All That Heaven Allows appears in an aspect ratio of approximately 1.75:1 on this Blu-ray Disc. The transfer reproduced the film in a satisfying manner.
Sharpness was quite good. Only a smidgen of softness ever interfered in some interior shots; the majority of the film offered strong clarity and accuracy. No concerns with jagged edges or shimmering occurred, and edge haloes were absent. With a good layer of grain, the image didn’t seem to suffer from digital noise reduction, and in terms of print flaws, I noticed no instances of specks, marks or other concerns.
Most of the time, I thought the film’s hues were vibrant and rich, and they suffered from no bleeding, noise or other issues. A couple of shots could be a little flat, but most demonstrated lively, vivid tones. Black levels looked fairly deep, and shadows were effectively displayed. This turned into a solid presentation.
I found the LPCM monaural soundtrack of Heaven to work fine. It didn’t exceed expectations for a mix of its age, but the audio was more than acceptable. Speech lacked edginess. The lines weren’t always natural – some showed obvious looping - but they seemed distinctive and without problems.
Effects showed no distortion and displayed acceptable definition. Music was pretty lively given its age, as the score sounded reasonably bright and concise. All together, I found little about which to complain, as the soundtrack aged well.
When we shift to extras, we start with an audio commentary from film scholars John Mercer and Tamar Jeffers-McDonald. Both sit together for a running, screen-specific look at story/character areas, cast and performances, color/visual design and costumes, themes and interpretation, social context, and the nature of the melodrama.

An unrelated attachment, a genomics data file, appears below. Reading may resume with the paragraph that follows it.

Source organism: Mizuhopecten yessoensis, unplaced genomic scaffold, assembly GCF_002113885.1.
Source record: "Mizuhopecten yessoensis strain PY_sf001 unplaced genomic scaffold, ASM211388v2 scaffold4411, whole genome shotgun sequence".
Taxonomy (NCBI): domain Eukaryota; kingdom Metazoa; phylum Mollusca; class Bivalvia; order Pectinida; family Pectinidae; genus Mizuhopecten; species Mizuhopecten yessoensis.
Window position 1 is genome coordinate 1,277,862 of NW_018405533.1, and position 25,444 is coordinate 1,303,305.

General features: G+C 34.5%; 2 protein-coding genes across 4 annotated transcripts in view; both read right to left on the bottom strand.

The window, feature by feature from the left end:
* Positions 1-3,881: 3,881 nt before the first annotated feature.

Mercer and Jeffers-McDonald favor interpretation of the film, and they do a good job in that regard. They provide a nice take on the various cinematic techniques on display and flesh out our understanding of the flick. I might’ve liked a bit more “nuts and bolts” about cast and crew, but this remains an involving chat.
From 1992, a program called Rock Hudson’s Home Movies runs one hour, three minutes, and 49 seconds. In it, Eric Farr acts out dialogue meant to relate Hudson’s “inner thoughts” about his sexuality, all while we see clips from Hudson films intended to illustrate these themes.
What were the folks at Criterion thinking when they agreed to include this thoroughly awful “documentary”? “Movies” acts as nothing more than catty innuendo with no substance behind it. Writer/director Mark Rappaport clearly thought of himself as being more clever and insightful than he was; “Movies” becomes a smug, insufferable experience.
Excerpts from a 1979 BBC documentary called Behind the Mirror: A Profile of Douglas Sirk last 57 minutes, 15 seconds. In these, we hear from Sirk as he discusses aspects of his life and career. While not the most exciting piece, “Mirror” covers its subject matter in a concise and informative manner.
We hear from one of the film’s actors via Contract Kid: William Reynolds on Douglas Sirk. In this 23-minute, four-second piece, Reynolds discusses his roles and those with whom he worked. We learn a lot about Reynolds’ experiences in this enjoyable piece.
With Cinema Cinemas, we find a 1982 interview with director Douglas Sirk. It goes for 15 minutes, 53 seconds and examines filmmaking elements and his preferences. The director brings us a nice examination of his stylistic choices.
In addition to the film’s Trailer, the set provides an 18-page booklet. It features an essay from film professor Laura Mulvey as well as a 1971 piece from filmmaker Rainer Warner Fassbinder about Heaven. It’s a quality addition.
The package also includes a DVD copy of Heaven. It replicates the extras from the Blu-ray.
With All That Heaven Allows, we find a well-crafted romance that sputters due to other problems. From its overwrought melodrama to the lack of chemistry between its leads to the thin social commentary, the movie doesn’t present much in the way of entertainment. The Blu-ray brings us very good picture along with more than acceptable audio and a mix of mostly positive bonus materials. I respect the work behind Heaven but the movie itself leaves me cold.